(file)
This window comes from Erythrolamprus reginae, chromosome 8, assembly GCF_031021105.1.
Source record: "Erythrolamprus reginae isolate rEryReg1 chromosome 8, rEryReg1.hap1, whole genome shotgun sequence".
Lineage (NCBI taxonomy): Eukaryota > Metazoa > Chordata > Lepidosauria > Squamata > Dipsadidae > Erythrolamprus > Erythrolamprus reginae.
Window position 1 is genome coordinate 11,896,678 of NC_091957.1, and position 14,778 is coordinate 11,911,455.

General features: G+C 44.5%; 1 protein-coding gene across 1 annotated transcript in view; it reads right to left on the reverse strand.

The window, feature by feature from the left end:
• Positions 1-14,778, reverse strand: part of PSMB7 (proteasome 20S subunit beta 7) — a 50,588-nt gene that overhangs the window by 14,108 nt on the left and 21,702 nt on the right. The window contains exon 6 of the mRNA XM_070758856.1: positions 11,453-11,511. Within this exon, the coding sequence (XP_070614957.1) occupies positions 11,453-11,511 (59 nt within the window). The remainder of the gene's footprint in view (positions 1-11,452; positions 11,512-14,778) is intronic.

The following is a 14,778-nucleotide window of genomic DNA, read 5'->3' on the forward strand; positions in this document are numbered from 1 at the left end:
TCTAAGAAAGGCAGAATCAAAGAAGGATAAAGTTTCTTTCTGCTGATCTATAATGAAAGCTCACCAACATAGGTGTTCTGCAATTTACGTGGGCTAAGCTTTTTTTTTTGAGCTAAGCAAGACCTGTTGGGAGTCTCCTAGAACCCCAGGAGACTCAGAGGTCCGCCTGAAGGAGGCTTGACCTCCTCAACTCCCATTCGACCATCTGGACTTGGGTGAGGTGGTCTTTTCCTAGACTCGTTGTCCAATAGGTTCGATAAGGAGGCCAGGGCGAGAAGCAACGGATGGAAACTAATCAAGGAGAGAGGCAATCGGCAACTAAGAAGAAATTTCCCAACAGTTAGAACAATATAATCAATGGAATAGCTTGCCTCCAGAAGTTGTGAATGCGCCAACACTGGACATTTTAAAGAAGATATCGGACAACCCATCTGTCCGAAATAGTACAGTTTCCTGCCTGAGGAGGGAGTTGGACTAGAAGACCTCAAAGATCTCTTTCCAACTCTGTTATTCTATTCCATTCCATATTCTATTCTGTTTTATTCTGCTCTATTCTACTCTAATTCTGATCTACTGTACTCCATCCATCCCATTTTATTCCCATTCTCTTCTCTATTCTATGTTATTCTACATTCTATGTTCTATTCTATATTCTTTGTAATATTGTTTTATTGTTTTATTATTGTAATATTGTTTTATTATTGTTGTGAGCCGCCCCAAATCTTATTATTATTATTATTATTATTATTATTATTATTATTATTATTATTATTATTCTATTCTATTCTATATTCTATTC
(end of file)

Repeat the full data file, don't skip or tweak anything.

This window comes from Erythrolamprus reginae, chromosome 8, assembly GCF_031021105.1.
Source record: "Erythrolamprus reginae isolate rEryReg1 chromosome 8, rEryReg1.hap1, whole genome shotgun sequence".
Lineage (NCBI taxonomy): Eukaryota > Metazoa > Chordata > Lepidosauria > Squamata > Dipsadidae > Erythrolamprus > Erythrolamprus reginae.
Window position 1 is genome coordinate 11,896,678 of NC_091957.1, and position 14,778 is coordinate 11,911,455.

General features: G+C 44.5%; 1 protein-coding gene across 1 annotated transcript in view; it reads right to left on the reverse strand.

The window, feature by feature from the left end:
• Positions 1-14,778, reverse strand: part of PSMB7 (proteasome 20S subunit beta 7) — a 50,588-nt gene that overhangs the window by 14,108 nt on the left and 21,702 nt on the right. The window contains exon 6 of the mRNA XM_070758856.1: positions 11,453-11,511. Within this exon, the coding sequence (XP_070614957.1) occupies positions 11,453-11,511 (59 nt within the window). The remainder of the gene's footprint in view (positions 1-11,452; positions 11,512-14,778) is intronic.

The following is a 14,778-nucleotide window of genomic DNA, read 5'->3' on the forward strand; positions in this document are numbered from 1 at the left end:
TCTAAGAAAGGCAGAATCAAAGAAGGATAAAGTTTCTTTCTGCTGATCTATAATGAAAGCTCACCAACATAGGTGTTCTGCAATTTACGTGGGCTAAGCTTTTTTTTTTGAGCTAAGCAAGACCTGTTGGGAGTCTCCTAGAACCCCAGGAGACTCAGAGGTCCGCCTGAAGGAGGCTTGACCTCCTCAACTCCCATTCGACCATCTGGACTTGGGTGAGGTGGTCTTTTCCTAGACTCGTTGTCCAATAGGTTCGATAAGGAGGCCAGGGCGAGAAGCAACGGATGGAAACTAATCAAGGAGAGAGGCAATCGGCAACTAAGAAGAAATTTCCCAACAGTTAGAACAATATAATCAATGGAATAGCTTGCCTCCAGAAGTTGTGAATGCGCCAACACTGGACATTTTAAAGAAGATATCGGACAACCCATCTGTCCGAAATAGTACAGTTTCCTGCCTGAGGAGGGAGTTGGACTAGAAGACCTCAAAGATCTCTTTCCAACTCTGTTATTCTATTCCATTCCATATTCTATTCTGTTTTATTCTGCTCTATTCTACTCTAATTCTGATCTACTGTACTCCATCCATCCCATTTTATTCCCATTCTCTTCTCTATTCTATGTTATTCTACATTCTATGTTCTATTCTATATTCTTTGTAATATTGTTTTATTGTTTTATTATTGTAATATTGTTTTATTATTGTTGTGAGCCGCCCCAAATCTTATTATTATTATTATTATTATTATTATTATTATTATTATTATTATTATTATTCTATTCTATTCTATATTCTATTC